Arturo Schwarz, to give you an anecdote, was found guilty by the British, of being an Italian spy—he was in fact, an anti-Fascist. He was sentenced to hang until death. They put him on the gallows, but Arturo Schwarz weighed more than 120 kilos, so the rope broke! It's a true story. And the British have this tradition, from feudal times, that if the rope breaks, you don't hang the man a second time. So, he lived.
Henri Curiel's group was persecuted, thrown in prison. Most of its members were Egyptian Jews, with some British servicemen participating. One of the members, a man who is still alive in France, called Raymond Grinspan, took it all upon himself, and was sentenced to seven years in jail, worked hard labor for seven years with 15 kilos of chains on his feet.
The others, one way or the other, were expelled from Egypt, and arrived in Paris, and founded an international left-wing movement to aid peoples of the Third World, called "Solidarity." They were very active in South Africa against the apartheid regime. And among other things, they smuggled Breyten Breytenbach into South Africa, but he was arrested. They were also active in Guatemala and a few other Latin American countries.
In the Israeli-Palestinian conflict, Henri Curiel worked to create bridges between the Egyptian left-wing party and the Israeli peace camp, which then was far stronger than it is now.
At that time, among the members of Gamal Abdel Nasser's fellow three officers, was a left-winger, Khalid Muhi ad Din, as well as, of course, Anwar Sadat—who was very right-wing; in fact, he was pro-fascist, pro-Mussolini and pro-Hitler before that. Sadat was also a very strong believer in Islam.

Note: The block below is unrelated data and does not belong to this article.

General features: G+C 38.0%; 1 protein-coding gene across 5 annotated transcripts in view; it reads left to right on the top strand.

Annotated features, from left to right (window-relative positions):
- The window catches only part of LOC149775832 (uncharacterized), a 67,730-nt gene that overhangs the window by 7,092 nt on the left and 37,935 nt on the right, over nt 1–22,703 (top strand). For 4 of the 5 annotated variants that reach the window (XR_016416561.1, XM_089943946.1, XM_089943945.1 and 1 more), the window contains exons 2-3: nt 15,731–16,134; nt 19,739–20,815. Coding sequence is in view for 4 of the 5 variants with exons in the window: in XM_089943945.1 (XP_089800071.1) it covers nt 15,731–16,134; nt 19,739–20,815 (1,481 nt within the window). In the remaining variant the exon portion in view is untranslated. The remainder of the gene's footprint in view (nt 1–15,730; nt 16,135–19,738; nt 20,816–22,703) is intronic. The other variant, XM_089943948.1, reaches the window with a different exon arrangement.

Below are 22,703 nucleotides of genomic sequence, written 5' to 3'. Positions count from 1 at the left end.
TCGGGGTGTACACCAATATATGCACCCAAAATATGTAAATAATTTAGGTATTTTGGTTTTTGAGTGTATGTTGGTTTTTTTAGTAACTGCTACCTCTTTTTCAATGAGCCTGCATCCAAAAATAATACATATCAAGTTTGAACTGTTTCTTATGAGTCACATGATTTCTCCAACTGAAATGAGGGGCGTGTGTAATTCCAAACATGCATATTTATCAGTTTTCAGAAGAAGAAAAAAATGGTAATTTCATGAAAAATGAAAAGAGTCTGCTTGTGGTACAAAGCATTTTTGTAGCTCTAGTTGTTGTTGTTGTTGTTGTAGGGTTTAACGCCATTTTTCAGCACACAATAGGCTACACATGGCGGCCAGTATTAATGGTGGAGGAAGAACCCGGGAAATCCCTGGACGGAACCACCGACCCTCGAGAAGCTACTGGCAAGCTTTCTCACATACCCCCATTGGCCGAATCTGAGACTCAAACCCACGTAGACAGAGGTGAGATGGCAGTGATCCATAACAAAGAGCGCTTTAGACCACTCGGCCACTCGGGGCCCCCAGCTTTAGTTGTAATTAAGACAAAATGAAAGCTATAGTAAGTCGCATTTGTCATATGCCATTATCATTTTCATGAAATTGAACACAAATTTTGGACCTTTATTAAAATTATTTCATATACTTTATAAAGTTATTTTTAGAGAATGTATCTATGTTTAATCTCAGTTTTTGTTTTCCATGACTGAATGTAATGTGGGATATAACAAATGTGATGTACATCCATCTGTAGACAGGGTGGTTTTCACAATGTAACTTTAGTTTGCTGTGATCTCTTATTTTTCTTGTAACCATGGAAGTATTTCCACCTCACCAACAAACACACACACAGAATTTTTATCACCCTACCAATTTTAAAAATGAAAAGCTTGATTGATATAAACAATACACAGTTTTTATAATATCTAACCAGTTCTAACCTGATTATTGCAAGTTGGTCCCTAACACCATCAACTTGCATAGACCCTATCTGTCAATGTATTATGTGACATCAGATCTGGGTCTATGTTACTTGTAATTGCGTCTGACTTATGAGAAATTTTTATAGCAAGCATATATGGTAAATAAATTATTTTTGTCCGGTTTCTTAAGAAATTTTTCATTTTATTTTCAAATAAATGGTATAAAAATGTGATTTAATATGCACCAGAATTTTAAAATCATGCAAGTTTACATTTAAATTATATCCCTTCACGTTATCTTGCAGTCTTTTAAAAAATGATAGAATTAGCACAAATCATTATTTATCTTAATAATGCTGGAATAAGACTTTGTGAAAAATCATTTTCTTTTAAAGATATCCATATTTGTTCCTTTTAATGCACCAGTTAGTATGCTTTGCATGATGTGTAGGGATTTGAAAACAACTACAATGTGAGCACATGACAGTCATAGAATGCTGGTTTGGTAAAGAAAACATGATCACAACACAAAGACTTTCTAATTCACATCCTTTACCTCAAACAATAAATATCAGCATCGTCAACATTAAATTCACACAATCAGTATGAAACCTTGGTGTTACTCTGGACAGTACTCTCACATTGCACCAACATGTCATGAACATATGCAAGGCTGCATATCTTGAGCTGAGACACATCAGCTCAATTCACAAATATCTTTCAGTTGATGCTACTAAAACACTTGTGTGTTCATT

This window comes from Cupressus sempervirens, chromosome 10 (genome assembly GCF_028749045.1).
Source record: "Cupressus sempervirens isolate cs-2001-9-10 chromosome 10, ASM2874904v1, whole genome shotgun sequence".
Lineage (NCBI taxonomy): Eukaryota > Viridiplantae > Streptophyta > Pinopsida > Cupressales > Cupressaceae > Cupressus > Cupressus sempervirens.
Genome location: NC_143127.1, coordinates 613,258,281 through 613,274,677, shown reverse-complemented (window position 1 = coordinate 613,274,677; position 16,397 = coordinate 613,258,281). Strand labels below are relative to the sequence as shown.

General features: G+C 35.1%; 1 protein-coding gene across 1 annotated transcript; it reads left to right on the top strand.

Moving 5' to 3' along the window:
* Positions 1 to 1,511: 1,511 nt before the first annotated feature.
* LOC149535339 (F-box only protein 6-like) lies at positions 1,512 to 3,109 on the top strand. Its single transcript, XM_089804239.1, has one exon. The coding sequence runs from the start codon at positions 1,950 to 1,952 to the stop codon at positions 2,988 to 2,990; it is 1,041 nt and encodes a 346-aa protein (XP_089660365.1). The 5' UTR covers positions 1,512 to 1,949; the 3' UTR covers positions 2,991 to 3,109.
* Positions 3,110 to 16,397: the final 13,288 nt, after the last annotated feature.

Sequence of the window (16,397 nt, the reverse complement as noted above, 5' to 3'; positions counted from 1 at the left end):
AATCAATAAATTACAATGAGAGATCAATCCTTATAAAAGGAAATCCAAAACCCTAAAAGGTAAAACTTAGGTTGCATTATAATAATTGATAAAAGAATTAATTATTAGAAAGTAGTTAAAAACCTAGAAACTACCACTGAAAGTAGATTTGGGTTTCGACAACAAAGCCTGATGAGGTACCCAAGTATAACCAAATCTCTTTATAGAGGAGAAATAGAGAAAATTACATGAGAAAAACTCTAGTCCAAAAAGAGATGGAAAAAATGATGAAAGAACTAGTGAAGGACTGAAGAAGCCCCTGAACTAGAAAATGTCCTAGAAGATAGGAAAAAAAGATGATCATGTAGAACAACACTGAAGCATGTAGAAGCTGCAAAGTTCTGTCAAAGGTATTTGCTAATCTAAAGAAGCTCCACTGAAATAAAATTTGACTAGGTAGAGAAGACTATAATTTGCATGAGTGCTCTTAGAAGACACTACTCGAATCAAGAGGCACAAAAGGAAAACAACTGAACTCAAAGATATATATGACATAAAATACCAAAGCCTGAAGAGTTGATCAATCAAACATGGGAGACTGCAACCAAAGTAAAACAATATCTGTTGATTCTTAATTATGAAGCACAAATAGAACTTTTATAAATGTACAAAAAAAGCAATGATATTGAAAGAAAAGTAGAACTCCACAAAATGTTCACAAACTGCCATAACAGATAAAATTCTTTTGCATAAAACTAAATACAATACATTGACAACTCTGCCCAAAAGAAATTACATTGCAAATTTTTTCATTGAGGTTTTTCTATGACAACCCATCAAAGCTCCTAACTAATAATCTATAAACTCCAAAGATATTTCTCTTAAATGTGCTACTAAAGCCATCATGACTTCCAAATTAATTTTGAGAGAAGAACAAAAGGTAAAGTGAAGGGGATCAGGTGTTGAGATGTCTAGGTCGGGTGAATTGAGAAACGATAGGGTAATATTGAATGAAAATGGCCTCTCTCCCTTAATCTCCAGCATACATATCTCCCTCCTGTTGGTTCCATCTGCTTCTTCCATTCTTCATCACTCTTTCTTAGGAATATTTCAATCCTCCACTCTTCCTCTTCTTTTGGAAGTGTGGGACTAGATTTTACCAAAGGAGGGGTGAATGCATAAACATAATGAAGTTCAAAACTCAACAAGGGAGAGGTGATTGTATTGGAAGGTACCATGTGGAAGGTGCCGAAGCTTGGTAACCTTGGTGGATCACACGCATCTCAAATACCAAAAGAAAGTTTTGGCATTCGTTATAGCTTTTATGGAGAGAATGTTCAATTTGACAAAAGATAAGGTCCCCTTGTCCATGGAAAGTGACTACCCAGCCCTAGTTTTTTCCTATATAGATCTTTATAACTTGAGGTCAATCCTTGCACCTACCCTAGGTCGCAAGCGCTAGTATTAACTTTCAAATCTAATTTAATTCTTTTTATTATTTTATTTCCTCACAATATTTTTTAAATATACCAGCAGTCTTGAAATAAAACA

You know, the people of the Arab area worked mostly against the Allies in World War II, for the simple reason that "the enemy of my enemy is my friend." The anti-British Jewish underground did not do that, since the main enemy were the Nazis, who were destroying them. But even there, in the early 1940s, there was an effort to found an alliance between the Stern Group and the Nazis against the British, who found out and used it as propaganda against the Jewish underground. So, there was always, on both sides, this duality of "our interests," and "let's play with the enemy of our enemy."
Anyway, Henri Curiel had contacts with one of the colonels who made the revolt with Nasser, who was a left-winger, in fact a member of the evolving leftwing party of Egypt: Khalid Muhi ad Din. And he proposed, through the good offices of the Italians, the first Jewish-Arab Middle East conference in Bologna (which was a Communist municipality), which ultimately was held in 1972.
In the preparations for this conference, Curiel went to Muhi ad Din; Muhi ad Din went to Gamal Abdel Nasser, before he died, and told him, "I want to go to that conference." He had helped organize this, but he didn't tell that to Nasser. So, Nasser looked at him, and said, "Okay. You can go, and participate. But you are not to talk to an Israeli, even through the intermediary of one third person." He said, "I promise."
In these preparations, I was asked among others to go to Italy, to Rome, and meet with the Egyptians, to help prepare the conference. So I went with Henri Curiel's—I must underscore that I was not in Curiel's movement; my activities were separate, but I cooperated with them, because they were doing the right thing at the time. I went with Joyce Blau, who was the second in command of Curiel's group and his secretary, and we sat in the lobby of a hotel.
So, I sat here; next to me sat Joyce Blau; next to her, one of the younger leaders of the Egyptian Communist Party who had just gotten out of 12 years in jail; and then, Khalid Muhi ad Din, the Minister. And he spoke to his man, who then spoke to Joyce, and she told me what he said—so he kept his promise: no third person! It gives you an idea of the atmosphere at the time!